The killing in Myanmar of a journalist who covered issues related to illegal logging in the country must be investigated thoroughly and all findings made public.
Soe Moe Tun was based in the Sagaing region, working with Eleven Media News in Myanmar. According to initial reports today (December 13), he was found with extensive head and facial injuries; local police have begun an investigation into his death.
Anonymous sources have told the international media that Soe Moe Tun was killed while reporting on illegal logging in Monywa, a city in the Sagaing region.
While the police have a duty to investigate this apparent murder, it is well known that in Myanmar deep-rooted, commonplace corruption effectively means there is no justice to be had for seekers of the truth who face clear threats from those apparent untouchables benefiting from major forest crime.
Illegal logging in Myanmar is more than the issue of cutting trees – it is an umbrella issue which underlines the absence of good governance and which encompasses issues of corruption, violence, the criminalisation of local communities, unsustainable livelihoods and massive profits for those in the illicit trafficking of timber to international markets.
The investigation into Soe Moe Tun’s death should include the Forestry Department, which has more information regarding the actors and methods used to extract valuable hardwoods from Monywa. An independent, transparent inquiry must take place into the possible role of Government officials.
Civil society independent monitors and investigative journalists who risk their lives to seek the truth and publish their findings cannot do this alone. With corruption at the very core of this issue, securing justice for Soe Moe Tun and his family will undoubtedly entail challenging those who currently benefit from the illegal timber trade and will need champions within the Government of Myanmar to respond accordingly.
The current environment for local communities, activists and the media in seeking the truth and disclosing information is not difficult to comprehend – in short, it can cost lives. Factual information exposing illegal logging needs to be taken seriously and acted upon because changing the way forests are governed can in turn change many other things.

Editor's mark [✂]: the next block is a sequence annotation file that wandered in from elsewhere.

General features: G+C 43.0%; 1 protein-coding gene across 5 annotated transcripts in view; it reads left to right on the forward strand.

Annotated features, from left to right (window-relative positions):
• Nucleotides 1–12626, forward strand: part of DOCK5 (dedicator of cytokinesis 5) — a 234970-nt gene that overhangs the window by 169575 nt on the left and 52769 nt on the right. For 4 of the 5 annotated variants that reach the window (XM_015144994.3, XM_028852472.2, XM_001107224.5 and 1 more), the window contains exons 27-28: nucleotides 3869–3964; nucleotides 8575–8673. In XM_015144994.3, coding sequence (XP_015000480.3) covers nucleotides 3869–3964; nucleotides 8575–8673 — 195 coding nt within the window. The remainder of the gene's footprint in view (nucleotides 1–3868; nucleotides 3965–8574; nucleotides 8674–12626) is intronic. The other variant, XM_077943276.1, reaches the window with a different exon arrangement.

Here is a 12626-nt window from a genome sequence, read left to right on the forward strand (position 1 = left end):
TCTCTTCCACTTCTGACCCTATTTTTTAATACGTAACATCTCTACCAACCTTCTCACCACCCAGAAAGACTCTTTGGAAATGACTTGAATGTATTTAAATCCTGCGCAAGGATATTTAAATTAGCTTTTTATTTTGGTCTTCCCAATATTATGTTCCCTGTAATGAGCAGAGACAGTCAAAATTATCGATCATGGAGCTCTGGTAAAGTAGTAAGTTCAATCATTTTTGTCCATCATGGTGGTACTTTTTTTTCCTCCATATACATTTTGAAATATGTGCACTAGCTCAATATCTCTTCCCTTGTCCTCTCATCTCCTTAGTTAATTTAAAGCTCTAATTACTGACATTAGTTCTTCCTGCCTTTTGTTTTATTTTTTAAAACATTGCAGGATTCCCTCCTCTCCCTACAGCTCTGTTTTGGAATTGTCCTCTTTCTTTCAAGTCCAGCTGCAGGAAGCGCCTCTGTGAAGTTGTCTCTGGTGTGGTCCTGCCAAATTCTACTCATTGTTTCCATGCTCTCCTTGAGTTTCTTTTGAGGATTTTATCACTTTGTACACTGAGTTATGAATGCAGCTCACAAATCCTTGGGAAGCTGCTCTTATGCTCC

The recognition of civil society independent monitoring that includes citizens from local communities as well as civil society organisations and the media will lend credibility to any reform that needs to take place in this sector. Many solutions are already to hand within local communities and Myanmar’s civil society networks – they need to be heard without fear of violence, intimidation and death.
Myanmar cannot combat illegal logging and other environmental crimes alone. The international community, especially those countries that benefit most from illegal logging in Myanmar, need to step up.
Those which have legislation in place to prevent the sale of illegally sourced timber and products within their markets need to seriously enforce against those who continue to trade and do not adhere to the law; this includes the European Union, the United States and Australia.
In particular, China needs to respond to Myanmar’s efforts to date with reciprocal measures. As a first step, Myanmar’s log export ban should be acknowledged with a log import ban. For decades, China’s demand for raw materials in the form of logs from Myanmar has driven conflict and the illegal trade; its lack of response to date is not acceptable for a country that has a responsibility as part of the international community. China needs to do more than sign MoUs and suggest investments within the sector and Myanmar that benefit only itself.
Japan too, with all its investments and critical infrastructure investment in Myanmar, needs to show that it is also a responsible partner in reform and recognises that its current standard required to import timber is so low that no-one can take it seriously.
Finally, it is the responsibility of all of us to protect and work in partnership with those who are working in extreme and dangerous circumstances to end the impunity that exists in Myanmar for those few who benefit from environmental crime.
Soe Moe Tun and his family deserve so much more than outrage on Facebook and reliance on the Myanmar police.